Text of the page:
Its sad that the first black president is on the wrong side of the greatest civil rights issue of our time. But I take comfort in the fact that he’s being disingenuous, since this means he’ll do the right thing despite saying the wrong ones. Also, I’m glad he’s showing a dark side because all politicians need to have some Machiavellianism in them to get things done. As long as they use it judiciously and sparingly its all good. I’m sure Oprah, Bono, and the Google guys will make sure he does the right thing at the end of the day.

  2. A protectionist agenda by the U.S. might save India from itself (or its IMF-educated elite class), but it would be a happy accident (for someone with with my views) not a result of one candidate or the other winning. And, like you, I don’t see it happening as the product of domestic political forces given who Obama is stockpiling as economic advisers.

    The impact of both economic and political structural causes are going to constrain Obama severely. He is going to be dealing with a sharp global recession, decades of neglect on infrastructure spending, foreclosures, homelessness, low wages, enormous debt, and other features alongside the economic populist upsurge they contribute to (the one that’s putting him into power although it’s been channeled into identity-based change instead of economic populism). So regardless of what he says, what he believes, and a lot of other stuff, he’s probably going to be put in a position to balance his neoclassical advisors’ advice with what people are calling for and what economic conditions force him into (like stimulus packages). And he’s a pretty smart politician from what we’ve seen so far, so I imagine he’s going to do that balancing, for better or for worse.

  3. Key Obama econ staff / advisors / supporters are pretty emphatically on the record as trade supporters even though the campaign may have taken on a life of its own.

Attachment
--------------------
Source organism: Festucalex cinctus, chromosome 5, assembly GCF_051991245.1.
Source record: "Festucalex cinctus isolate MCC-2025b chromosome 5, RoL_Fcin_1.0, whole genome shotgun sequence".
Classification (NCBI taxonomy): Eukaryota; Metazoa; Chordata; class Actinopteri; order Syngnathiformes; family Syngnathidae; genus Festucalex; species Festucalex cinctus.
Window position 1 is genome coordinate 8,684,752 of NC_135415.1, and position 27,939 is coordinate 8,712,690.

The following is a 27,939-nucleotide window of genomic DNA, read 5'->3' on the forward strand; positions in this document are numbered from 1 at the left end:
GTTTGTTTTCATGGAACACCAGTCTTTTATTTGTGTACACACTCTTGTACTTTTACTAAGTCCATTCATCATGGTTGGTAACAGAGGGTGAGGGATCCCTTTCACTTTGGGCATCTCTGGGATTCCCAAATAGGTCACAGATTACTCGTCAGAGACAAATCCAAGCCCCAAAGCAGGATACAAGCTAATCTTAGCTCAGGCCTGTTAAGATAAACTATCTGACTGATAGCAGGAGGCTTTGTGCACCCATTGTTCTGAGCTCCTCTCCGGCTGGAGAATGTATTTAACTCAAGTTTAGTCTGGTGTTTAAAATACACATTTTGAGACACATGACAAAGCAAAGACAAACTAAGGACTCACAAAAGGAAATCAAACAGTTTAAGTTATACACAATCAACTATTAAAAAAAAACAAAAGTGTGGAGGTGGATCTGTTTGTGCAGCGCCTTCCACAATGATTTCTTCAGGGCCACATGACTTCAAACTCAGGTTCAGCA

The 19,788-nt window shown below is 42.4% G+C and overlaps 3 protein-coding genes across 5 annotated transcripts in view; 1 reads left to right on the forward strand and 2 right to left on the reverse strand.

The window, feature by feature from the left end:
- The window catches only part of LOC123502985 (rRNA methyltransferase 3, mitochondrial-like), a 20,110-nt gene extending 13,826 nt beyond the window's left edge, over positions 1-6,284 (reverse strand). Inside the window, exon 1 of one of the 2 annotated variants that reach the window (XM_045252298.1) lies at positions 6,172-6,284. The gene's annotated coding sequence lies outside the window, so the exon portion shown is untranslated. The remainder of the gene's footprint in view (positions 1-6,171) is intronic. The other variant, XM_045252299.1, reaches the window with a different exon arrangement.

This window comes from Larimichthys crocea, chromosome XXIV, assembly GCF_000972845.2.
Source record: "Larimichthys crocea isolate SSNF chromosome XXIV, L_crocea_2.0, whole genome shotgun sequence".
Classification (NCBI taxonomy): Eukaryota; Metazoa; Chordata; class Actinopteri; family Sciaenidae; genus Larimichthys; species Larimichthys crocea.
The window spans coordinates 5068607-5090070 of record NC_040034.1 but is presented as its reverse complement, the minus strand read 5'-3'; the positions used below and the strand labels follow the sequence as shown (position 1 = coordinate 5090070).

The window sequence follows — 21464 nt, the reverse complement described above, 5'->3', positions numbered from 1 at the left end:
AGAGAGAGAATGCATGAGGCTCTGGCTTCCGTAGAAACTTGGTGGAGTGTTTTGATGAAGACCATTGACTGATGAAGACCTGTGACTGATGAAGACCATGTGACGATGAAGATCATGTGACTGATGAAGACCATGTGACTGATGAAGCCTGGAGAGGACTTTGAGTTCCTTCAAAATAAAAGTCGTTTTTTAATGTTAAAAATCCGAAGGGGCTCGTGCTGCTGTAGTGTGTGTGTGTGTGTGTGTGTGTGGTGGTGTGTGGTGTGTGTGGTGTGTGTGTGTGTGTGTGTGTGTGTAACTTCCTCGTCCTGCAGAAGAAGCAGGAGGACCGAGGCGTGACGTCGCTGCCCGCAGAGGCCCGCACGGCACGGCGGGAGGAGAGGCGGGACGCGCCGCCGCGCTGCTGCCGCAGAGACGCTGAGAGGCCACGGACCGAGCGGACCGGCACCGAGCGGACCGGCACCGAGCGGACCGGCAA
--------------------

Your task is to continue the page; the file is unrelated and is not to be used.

This was a little scandal out here in the frozen turda (sic). When the messiah cast his gracious eye on this blighted, parched land – the official word was that they’ll reopen NAFTA. Canadian pols were up in arms. What the f…? do they sumbeeches know how good they have it in sucking oil out of the tarsands? … well hold your harpoons, sealhunters. the messiah’s handler passed a note under the table saying, “wink wink. nudge nudge. it’s all a smokescreen”. but the sealhunter envoy was a dummass and leaked the note to the public, and that was used as a campaign tactic by oldboy, though not effectively. well. dummass got fired and the messiah cant be pleased. historically, the first foreign visit by the u.s. head of state has been to canadistan – with the cowboy summit being a prominent exception in a sign of changing affections. we shall see.

  4. heh, heh. good pj o’rourkian narrative of the canada/nafta fiasco, khoofia. you should teach history.

  5. 5 · Rahul said

    I thought Obama was palling around with Aiyars, why the sudden split between them?

    Obama didn’t want, for political purposes, to be associated with this extremist liberation philosophy representing the interests of the poor and dispossessed…although in his heart of hearts he truly believes in it.

  6. 6 · Manju said

    this extremist liberation philosophy representing the interests of the poor and dispossessed…

    This is very much in the realm of dogma unproved by empiricism. Much like “trickledown”, the distributional effects of free trade have hardly been benign or aligned towards the dispossessed.

  7. 7 · Rahul said

    6 · Manju said
    this extremist liberation philosophy representing the interests of the poor and dispossessed…
    This is very much in the realm of dogma unproved by empiricism. Much like “trickledown”, the distributional effects of free trade have hardly been benign or aligned towards the dispossessed.

    What are these ‘facts’ that you speak of? The sun is clearly moving around the earth – we can both see it every day!!!

  8. 7 · Rahul said

    This is very much in the realm of dogma unproved by empiricism.

    % of people living under $2/day? even jeffrey sachs and paul krugman, hardly free-market ideologues, point out that drop in poverty rates is greatest in countries most affected by globalization, while areas that have not been affected have remained stagnant.

  9. 9 · Manju said

    % of people living under $2/day? even jeffrey sachs and paul krugman, hardly free-market ideologues, point out that drop in poverty rates is greatest in countries most affected by globalization, while areas that have not been affected have remained stagnant.